Risk mapping for mussel infestation in the Pacific Northwest

Project ID: 19007
Principal Investigator: Anthony Prisciandaro
Research Topic: Invasive Species
Funded Fiscal Years: 2019, 2020 and 2021
Keywords: None

Research Question

Determining how to best allocate dreissenid mussel early detection monitoring effort across the Columbia River Basin
(CRB) to address both inter-jurisdictional and regional priorities has been identified as an immediate need by multiple
regional partnerships, including DOI's "Safeguarding the West from Invasive Species" Initiative. An initial step toward
optimal allocation of early detection resources across the CRB is to develop a regional strategy for assessing how
water quality affects dreissenid mussel establishment risk. We will address issues identified in regional forums
surrounding the use of water quality data to assess dreissenid mussel establishment risk. Project deliverables include:
(1) Development of criteria for assessing the relevance of water quality data (e.g., based on how, when and where
data were collected) for dreissenid mussel risk assessments across the CRB; (2) Development of a ranking scheme
for water quality metrics relevant to dreissenid mussel establishment in the CRB; (3) Discussion of the benefits and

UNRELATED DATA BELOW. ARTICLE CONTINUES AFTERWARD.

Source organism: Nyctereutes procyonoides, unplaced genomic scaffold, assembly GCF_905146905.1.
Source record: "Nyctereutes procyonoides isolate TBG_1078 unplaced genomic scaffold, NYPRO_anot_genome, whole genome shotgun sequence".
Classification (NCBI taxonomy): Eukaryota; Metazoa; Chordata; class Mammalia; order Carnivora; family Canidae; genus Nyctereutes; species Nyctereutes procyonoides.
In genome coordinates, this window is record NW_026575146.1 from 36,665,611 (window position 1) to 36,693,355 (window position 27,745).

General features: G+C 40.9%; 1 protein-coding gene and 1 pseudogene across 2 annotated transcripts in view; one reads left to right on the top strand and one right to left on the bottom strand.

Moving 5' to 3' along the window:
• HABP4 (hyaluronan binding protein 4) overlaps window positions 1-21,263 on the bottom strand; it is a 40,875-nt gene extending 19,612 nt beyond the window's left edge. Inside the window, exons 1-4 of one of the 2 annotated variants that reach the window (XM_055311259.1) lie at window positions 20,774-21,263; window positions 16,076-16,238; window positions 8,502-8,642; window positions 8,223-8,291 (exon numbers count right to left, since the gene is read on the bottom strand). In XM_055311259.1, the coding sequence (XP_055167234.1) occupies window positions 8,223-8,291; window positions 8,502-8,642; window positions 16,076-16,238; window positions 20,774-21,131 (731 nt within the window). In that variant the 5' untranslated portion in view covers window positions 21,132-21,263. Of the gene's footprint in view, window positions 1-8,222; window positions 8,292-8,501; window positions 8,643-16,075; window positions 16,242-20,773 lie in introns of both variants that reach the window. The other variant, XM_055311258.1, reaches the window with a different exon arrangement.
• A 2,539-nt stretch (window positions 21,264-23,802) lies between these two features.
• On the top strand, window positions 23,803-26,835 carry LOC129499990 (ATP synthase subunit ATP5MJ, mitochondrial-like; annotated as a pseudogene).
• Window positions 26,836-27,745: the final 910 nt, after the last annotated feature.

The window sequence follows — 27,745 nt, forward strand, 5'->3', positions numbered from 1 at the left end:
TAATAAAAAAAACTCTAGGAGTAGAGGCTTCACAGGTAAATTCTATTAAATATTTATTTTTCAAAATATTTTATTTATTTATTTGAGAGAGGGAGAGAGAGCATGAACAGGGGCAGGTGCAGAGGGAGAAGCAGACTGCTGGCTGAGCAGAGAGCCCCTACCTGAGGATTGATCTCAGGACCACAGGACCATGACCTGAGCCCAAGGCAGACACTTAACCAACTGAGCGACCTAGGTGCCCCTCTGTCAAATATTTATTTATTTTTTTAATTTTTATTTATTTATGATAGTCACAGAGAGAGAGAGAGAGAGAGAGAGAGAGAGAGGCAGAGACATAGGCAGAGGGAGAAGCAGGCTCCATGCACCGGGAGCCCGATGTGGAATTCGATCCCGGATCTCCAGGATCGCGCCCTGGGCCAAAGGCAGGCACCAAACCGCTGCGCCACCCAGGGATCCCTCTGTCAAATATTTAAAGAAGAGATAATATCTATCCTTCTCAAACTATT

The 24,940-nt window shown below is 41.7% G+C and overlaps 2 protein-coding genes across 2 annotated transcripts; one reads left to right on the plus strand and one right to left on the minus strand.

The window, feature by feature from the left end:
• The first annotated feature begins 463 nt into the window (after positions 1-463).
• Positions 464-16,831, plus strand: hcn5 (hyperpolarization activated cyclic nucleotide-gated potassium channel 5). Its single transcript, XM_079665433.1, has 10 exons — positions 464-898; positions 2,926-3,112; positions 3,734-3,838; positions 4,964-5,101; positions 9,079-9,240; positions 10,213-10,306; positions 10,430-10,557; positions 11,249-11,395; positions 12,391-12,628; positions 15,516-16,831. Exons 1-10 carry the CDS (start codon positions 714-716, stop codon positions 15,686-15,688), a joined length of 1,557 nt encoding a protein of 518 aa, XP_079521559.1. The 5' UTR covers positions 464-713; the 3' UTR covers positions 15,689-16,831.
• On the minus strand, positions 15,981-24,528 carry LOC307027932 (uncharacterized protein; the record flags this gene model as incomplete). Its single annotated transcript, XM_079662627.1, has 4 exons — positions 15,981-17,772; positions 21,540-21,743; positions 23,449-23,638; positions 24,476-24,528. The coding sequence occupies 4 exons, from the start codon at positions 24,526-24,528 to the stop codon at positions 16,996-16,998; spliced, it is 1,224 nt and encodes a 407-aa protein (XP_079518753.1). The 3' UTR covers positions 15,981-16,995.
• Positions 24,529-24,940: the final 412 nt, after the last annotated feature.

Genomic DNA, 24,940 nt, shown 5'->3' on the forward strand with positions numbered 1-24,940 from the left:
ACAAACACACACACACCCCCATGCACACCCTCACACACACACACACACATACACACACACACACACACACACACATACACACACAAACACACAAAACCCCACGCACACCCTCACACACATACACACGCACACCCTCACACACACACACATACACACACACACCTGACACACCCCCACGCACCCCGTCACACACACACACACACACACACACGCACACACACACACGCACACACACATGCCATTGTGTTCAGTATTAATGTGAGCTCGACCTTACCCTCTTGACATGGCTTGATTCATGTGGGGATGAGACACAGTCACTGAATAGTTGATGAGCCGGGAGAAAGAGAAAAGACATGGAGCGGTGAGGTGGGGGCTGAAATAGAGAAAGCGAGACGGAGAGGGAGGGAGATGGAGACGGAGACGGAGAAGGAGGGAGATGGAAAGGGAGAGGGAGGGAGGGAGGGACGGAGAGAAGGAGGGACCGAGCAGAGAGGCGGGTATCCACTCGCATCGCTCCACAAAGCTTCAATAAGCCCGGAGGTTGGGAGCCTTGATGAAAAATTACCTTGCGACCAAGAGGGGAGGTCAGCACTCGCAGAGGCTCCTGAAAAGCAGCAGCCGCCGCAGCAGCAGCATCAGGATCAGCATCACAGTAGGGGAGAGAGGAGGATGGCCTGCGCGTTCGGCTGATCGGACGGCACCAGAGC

drawbacks of various strategies currently used to assign dreissenid mussel risk rankings based on water quality
across the CRB; and (4) Display the application of water quality relevance criteria and risk assessment rankings to
water bodies in the Upper Snake River subbasin (FY19) and the remainder of the Columbia River Basin (FY20) in a
georeferenced format that will be accessible by stakeholders.

Need and Benefit

Determining how to best allocate dreissenid mussel early detection monitoring effort across the Columbia River Basin
(CRB) to address both inter-jurisdictional and regional priorities has been identified as an immediate need by
Reclamation and DOI's "Safeguarding the West from Invasive Species" Initiative.
The current information Reclamation and most partner agencies are using for risk analysis in the Columbia Basin is
based off a paper from 2010 that modeled calcium (main risk factor for mussels) data based on geology in cases
where data was not available. Calcium and other water quality constituents change seasonally. There is a lot of new
data that has come out since this 2010 paper. This current work proposed will summarize the updated and QA/QC'd
risk based on calcium in a visual format. This will allow for better prioritization as well as an improved understanding
from upper management.
Refining the use of water quality data in dreissenid mussel risk assessments will provide synergy with the existing DOI
Safeguarding the West projects by providing a collaborative, stakeholder and expert practitioner driven approach to
defining what types of water quality data are most relevant to key life history stages of dreissenid mussels.

Contributing Partners

Contact the Principal Investigator for information about partners.

Research Products

Contact the Principal Investigator for information about these documents.


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Last Updated: 6/22/20